Prediction accuracy: 1. Caveats above apply because I said I was unsure at the time, but I did give a rating and it was way off.

58: Delonte Hollowell – CB – Detroit (MI) Cass Tech (Rivals 3-star)
Hollowell didn’t play much and was mostly a special teamer, with some nickel corner mixed in. For his career, he ended up making 27 tackles, 2 TFLs, 3 fumble recoveries, and 2 pass breakups. It brings back some interesting memories to go back through the comments on Hollowell’s commitment post (LINK). I took a lot of criticism for my thoughts on Hollowell, but almost six years later, I think I was justified.
Prediction accuracy: 5. He was a solid backup guy and that was about it.

58: Chris Rock – DT – Columbus (OH) St. Francis DeSales (Rivals 3-star)
Rock enrolled at Michigan but redshirted as a true freshman. He left the program after the fall semester and ended up at Ohio State, where he walked on to the football team. He also did not become a heavy contributor to the Buckeyes, playing just a couple games in garbage time, and his career ended with two years of eligibility remaining.
Prediction accuracy: 3. He never did much at Michigan or Ohio State, but that’s only a notch or two below what I expected.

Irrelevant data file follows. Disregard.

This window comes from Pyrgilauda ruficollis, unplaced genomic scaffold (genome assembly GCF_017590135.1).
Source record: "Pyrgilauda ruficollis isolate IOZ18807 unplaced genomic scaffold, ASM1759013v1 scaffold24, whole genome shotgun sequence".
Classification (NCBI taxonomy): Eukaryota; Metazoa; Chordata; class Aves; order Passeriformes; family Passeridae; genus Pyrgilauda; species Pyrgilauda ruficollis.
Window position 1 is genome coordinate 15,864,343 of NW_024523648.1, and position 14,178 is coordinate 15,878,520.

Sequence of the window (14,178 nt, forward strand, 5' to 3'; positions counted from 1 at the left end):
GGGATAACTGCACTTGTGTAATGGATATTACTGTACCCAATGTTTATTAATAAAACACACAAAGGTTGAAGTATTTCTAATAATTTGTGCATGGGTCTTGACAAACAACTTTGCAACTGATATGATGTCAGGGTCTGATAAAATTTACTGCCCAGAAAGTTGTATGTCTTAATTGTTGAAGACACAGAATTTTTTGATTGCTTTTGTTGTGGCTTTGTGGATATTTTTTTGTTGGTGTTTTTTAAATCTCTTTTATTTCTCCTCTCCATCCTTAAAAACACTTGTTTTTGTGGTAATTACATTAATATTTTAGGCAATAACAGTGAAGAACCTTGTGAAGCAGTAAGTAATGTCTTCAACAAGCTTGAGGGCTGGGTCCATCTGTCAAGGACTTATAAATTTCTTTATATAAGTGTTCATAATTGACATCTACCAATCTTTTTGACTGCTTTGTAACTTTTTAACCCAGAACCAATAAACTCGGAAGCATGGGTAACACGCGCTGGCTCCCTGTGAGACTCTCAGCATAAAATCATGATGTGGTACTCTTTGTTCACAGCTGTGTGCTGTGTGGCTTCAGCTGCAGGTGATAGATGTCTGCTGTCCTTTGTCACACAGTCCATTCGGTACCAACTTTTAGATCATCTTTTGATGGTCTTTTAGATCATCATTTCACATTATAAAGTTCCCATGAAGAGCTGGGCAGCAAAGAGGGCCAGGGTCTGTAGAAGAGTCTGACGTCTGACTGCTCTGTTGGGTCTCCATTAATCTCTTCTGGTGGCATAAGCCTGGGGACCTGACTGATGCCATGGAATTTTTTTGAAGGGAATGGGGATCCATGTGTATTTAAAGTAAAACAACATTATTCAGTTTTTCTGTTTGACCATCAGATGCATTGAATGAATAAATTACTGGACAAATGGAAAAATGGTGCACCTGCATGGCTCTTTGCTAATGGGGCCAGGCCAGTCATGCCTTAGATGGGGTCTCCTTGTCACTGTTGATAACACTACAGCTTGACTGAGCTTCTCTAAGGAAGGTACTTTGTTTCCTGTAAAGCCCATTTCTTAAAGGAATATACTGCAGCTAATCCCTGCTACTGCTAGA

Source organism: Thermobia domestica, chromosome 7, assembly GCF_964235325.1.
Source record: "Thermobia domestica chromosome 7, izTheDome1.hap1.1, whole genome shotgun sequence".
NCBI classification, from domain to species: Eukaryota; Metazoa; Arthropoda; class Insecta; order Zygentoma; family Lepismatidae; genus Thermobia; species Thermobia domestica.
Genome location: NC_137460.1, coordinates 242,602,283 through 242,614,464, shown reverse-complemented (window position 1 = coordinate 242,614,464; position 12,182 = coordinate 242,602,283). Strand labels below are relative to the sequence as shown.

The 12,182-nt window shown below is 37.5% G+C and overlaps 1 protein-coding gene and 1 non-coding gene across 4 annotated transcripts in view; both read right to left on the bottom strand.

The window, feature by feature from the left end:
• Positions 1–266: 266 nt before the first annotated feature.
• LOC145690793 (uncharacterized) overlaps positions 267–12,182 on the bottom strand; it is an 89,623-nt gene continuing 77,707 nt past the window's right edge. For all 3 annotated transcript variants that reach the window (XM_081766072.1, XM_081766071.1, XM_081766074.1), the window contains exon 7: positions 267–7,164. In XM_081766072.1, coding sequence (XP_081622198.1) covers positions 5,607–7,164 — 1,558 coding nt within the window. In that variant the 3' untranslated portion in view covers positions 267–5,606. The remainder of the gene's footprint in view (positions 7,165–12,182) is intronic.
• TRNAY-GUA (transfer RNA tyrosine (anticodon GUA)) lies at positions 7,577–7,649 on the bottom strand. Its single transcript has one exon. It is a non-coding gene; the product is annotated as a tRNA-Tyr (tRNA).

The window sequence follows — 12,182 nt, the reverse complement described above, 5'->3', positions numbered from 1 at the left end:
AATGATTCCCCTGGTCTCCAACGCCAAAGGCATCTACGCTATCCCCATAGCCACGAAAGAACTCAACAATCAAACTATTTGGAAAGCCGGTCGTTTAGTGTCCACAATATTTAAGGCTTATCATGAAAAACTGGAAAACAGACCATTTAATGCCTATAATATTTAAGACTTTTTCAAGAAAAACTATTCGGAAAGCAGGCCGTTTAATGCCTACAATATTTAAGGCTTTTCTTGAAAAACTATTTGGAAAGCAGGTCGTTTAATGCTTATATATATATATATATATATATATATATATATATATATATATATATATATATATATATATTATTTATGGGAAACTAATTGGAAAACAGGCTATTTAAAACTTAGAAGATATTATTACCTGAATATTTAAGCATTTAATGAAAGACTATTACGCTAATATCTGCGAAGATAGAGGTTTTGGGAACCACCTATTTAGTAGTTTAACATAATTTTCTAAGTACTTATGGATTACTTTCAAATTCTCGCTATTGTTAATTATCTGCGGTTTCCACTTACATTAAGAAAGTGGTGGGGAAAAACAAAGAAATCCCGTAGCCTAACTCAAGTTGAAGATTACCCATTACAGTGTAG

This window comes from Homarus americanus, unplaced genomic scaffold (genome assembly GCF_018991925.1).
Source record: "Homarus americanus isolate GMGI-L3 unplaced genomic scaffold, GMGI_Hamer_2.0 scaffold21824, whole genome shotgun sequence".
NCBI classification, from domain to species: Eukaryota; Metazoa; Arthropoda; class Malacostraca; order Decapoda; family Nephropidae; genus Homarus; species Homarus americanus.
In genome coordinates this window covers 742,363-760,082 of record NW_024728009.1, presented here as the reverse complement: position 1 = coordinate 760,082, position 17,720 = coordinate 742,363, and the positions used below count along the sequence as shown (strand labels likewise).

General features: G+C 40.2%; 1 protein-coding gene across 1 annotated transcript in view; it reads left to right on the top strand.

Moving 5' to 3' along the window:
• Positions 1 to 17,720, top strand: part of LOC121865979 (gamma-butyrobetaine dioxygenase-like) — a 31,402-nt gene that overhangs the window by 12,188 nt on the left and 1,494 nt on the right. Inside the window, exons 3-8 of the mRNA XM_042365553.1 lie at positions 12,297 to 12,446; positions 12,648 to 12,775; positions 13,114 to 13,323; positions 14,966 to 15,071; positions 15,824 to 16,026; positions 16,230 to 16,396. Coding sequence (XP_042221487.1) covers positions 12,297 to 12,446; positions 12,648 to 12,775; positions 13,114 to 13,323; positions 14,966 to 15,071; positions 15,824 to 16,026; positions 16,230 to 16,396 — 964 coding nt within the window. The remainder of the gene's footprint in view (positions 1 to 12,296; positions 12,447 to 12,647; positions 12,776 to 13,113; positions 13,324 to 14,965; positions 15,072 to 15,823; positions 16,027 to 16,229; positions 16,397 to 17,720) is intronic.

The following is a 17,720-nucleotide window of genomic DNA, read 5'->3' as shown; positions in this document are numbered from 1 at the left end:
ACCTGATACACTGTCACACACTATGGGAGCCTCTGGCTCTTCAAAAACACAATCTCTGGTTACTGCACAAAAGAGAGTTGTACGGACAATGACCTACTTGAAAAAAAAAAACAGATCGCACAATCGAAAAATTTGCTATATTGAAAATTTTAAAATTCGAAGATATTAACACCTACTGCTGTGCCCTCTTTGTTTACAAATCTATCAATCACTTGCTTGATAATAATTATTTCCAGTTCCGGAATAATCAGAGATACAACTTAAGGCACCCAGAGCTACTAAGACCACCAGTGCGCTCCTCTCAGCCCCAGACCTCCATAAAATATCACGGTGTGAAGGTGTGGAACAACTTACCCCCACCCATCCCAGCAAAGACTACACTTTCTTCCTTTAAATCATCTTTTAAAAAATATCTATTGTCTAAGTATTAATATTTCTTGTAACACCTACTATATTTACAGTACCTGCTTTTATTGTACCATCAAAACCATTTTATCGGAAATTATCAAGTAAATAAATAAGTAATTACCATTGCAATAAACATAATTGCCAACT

INC: Tony Posada – OT – Tampa (FL) Plant (Rivals 3-star)
I didn’t have enough information on which to judge Posada

INC: Matt Wile – K/P – San Diego (CA) Parker (Rivals 3-star)
I generally don’t rate kickers and punters because it’s such a difficult thing to evaluate based on film.


That 49 points divided by 15 guys (remember, I’m not counting Posada, Wile, or the guys who never made it to campus) for an average score of 3.3. That’s a C+ on an AP scoring scale. A breakdown by accuracy score:

5: Blake Countess, Delonte Hollowell, Jack Miller, Desmond Morgan
4: Brennen Beyer, Keith Heitzman, Thomas Rawls, Raymon Taylor
3: Justice Hayes, Chris Rock
2: Chris Bryant, Tamani Carter
1: Russell Bellomy, Frank Clark, Antonio Poole

Looking at the bottom of that list, I feel pretty comfortable with the evaluations I made. I whiffed on Clark, but he put on 60+ pounds in college and outperformed almost everyone’s expectations. Bellomy’s the one I really regret, because it turned out that he just didn’t have the tools at all to be a good college quarterback. I thought he was decent all-around, but he ended up having a weak arm, made some poor decisions, and was just a so-so runner. Bryant and Poole both suffered career-ending injuries, and Carter didn’t stick it out for us to see what he had to offer.

How do you think I did? What players were you right or wrong about in that 2011 class?


  1. Comments: 1356
    Joined: 8/13/2015
    Dec 21, 2016 at 6:56 AM

    What a horrid class.

    • Comments: 3844
      Joined: 7/13/2015
      Dec 21, 2016 at 7:40 AM

      Yep. Clark was the only high-quality player, and he had off-the-field issues.

  2. Comments: 295
    Joined: 12/19/2015
    Dec 21, 2016 at 9:56 AM